Brain not required for antidepressant to act

Zoloft has unexpected effects in single-celled yeast

Brewer’s yeast cells don’t have the brain chemical serotonin — or brains, for that matter — but that doesn’t stop the single-celled fungus from responding to an antidepressant in unexpected ways. A new study finds that the antidepressant piles up in yeast cells, distorting normally curved membranes and triggering the cells to start eating themselves.

These single cells are far removed from the vastly more complex human brain. But studying how drugs affect yeast might help scientists better understand how antidepressants work, says study coauthor and evolutionary pharmacologist Ethan Perlstein of Princeton University.

Perlstein and his colleagues focused on sertraline, sold as Zoloft, part of a class of antidepressants called selective serotonin reuptake inhibitors, or SSRIs. These drugs are thought to boost mood by increasing the levels of serotonin floating around between nerve cells. Sertraline latches on to a molecule called the serotonin transporter, part of which sits on the outside of nerve cells and slurps up serotonin. By gumming up the serotonin transporter, sertraline leaves more free serotonin.

Yeast have none of this. “A molecule like Zoloft should be completely innocuous to a yeast cell, in the way that an antibiotic would be innocuous to a viral infection,” Perlstein says.

But when Perlstein and his team gave the cells a low dose of sertraline labeled with a radioactive tracer, the drug accumulated inside membranes that surround the cell’s organelles and the yeast cell itself. These hot spots of drug buildup distorted the normal curvature of the membranes and seemed to trigger a quality-control check in which the cell starts breaking itself down, a process called autophagy, the team reports online April 18 in PLoS One.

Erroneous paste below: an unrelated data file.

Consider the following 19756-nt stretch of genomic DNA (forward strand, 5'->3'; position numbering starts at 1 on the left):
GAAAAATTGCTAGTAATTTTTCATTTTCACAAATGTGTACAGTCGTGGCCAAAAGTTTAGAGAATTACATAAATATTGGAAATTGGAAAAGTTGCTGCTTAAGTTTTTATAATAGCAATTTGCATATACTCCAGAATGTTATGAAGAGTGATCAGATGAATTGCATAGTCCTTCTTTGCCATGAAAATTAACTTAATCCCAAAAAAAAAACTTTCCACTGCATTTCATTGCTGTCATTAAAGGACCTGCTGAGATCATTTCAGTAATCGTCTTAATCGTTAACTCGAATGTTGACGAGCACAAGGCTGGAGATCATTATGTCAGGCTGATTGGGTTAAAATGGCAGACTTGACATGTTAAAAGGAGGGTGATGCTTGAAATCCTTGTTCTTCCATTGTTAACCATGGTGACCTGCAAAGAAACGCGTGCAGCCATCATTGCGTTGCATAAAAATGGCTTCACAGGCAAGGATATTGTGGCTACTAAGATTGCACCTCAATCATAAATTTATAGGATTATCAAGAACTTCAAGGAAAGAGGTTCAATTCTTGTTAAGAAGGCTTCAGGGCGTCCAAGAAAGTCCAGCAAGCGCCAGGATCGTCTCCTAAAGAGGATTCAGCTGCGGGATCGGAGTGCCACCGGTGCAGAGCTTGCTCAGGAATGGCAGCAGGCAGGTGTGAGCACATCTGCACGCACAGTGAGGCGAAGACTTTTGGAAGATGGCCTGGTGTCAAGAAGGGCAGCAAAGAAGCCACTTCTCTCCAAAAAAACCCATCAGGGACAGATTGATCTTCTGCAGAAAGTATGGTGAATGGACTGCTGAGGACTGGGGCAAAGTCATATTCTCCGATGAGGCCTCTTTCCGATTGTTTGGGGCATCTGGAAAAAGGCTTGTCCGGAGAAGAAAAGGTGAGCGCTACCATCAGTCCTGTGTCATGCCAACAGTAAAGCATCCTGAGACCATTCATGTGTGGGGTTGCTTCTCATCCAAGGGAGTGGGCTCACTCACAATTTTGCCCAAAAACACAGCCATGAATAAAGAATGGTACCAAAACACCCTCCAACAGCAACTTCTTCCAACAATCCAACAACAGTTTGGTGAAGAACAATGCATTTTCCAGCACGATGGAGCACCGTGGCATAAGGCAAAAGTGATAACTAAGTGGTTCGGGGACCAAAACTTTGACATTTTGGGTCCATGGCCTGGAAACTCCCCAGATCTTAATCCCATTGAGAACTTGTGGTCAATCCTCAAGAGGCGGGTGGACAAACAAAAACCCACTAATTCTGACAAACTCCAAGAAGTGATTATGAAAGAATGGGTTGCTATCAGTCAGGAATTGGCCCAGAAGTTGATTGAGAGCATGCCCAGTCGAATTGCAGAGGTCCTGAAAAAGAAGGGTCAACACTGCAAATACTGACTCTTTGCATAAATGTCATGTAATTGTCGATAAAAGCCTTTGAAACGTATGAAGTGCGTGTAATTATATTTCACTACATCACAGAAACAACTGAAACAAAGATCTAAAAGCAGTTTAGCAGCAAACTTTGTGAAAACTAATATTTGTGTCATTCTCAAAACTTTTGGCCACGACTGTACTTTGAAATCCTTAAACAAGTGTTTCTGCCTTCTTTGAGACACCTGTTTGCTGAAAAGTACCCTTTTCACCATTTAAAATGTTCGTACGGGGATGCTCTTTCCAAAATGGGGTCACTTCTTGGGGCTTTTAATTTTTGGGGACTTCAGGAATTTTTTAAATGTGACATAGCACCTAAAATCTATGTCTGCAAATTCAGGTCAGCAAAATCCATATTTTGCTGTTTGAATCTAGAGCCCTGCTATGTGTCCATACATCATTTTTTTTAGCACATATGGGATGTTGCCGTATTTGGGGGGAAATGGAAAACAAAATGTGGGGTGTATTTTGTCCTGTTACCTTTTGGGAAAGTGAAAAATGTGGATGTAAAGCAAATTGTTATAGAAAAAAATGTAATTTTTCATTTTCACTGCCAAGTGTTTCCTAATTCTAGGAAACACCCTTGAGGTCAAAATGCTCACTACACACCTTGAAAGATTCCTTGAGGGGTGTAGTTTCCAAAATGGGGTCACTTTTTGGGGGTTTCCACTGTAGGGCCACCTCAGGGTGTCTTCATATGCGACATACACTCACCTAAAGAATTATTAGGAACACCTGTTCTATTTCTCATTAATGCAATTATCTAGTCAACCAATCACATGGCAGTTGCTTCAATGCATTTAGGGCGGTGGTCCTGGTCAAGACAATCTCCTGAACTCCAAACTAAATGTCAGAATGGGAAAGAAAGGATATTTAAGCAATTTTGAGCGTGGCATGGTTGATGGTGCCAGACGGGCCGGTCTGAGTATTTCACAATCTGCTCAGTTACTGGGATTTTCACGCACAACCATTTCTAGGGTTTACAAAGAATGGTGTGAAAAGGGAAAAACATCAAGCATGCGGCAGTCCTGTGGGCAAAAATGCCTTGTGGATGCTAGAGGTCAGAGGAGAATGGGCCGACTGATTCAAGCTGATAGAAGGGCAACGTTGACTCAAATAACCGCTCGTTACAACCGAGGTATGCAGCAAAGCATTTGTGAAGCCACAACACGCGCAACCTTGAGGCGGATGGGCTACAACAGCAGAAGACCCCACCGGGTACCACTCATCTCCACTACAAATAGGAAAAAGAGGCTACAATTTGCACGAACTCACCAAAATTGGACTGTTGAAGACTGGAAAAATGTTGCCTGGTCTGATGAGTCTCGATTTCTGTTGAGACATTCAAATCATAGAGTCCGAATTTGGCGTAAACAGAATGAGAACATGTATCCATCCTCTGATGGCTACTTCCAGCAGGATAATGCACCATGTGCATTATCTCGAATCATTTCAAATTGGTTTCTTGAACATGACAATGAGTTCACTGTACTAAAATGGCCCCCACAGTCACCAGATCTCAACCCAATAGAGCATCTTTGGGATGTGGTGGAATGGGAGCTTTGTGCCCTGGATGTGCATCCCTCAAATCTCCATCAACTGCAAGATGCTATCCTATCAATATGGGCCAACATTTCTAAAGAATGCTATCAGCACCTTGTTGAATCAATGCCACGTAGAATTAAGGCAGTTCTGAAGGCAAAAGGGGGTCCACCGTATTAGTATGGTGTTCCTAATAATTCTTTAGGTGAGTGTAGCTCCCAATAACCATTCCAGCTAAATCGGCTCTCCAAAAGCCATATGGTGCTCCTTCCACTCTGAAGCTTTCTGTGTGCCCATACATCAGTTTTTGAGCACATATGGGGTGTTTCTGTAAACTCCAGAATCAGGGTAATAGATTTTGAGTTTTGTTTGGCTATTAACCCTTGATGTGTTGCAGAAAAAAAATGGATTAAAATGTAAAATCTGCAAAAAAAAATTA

It’s unknown whether a similar process happens in human cells, nor is it clear whether the process would be helpful or harmful, Perlstein says. Autophagy could trigger some beneficial changes, he says. If so, the results might eventually enhance scientists’ understanding of how SSRIs work.

Unlike other psychoactive drugs, antidepressants can take weeks to kick in, suggesting that a complex process is at work, Perlstein says. “You cannot simply talk about this as a serotonin thing. You cannot dismiss the activity of these molecules in systems and cells that don’t have serotonin,” he says. “It’s telling you that something else is going on.”

Neuroscientist Randy Blakely of Vanderbilt University in Nashville, who has developed mice with serotonin transporters that are impervious to certain SSRIs, urges caution when applying the results to humans. “We have to recognize that yeast membranes are very different from human membranes, or vertebrate membranes in general,” he says.

For now, there isn’t evidence that sertraline accumulates and triggers autophagy in people, Blakely says. “I don’t know of data that would indicate that similar events occur in the brain,” he says. “In fact, epidemiological data indicates that these medications are among the safest we have in the treatment of mental illness.”

Laura Sanders

Laura Sanders is the neuroscience writer. She holds a Ph.D. in molecular biology from the University of Southern California.

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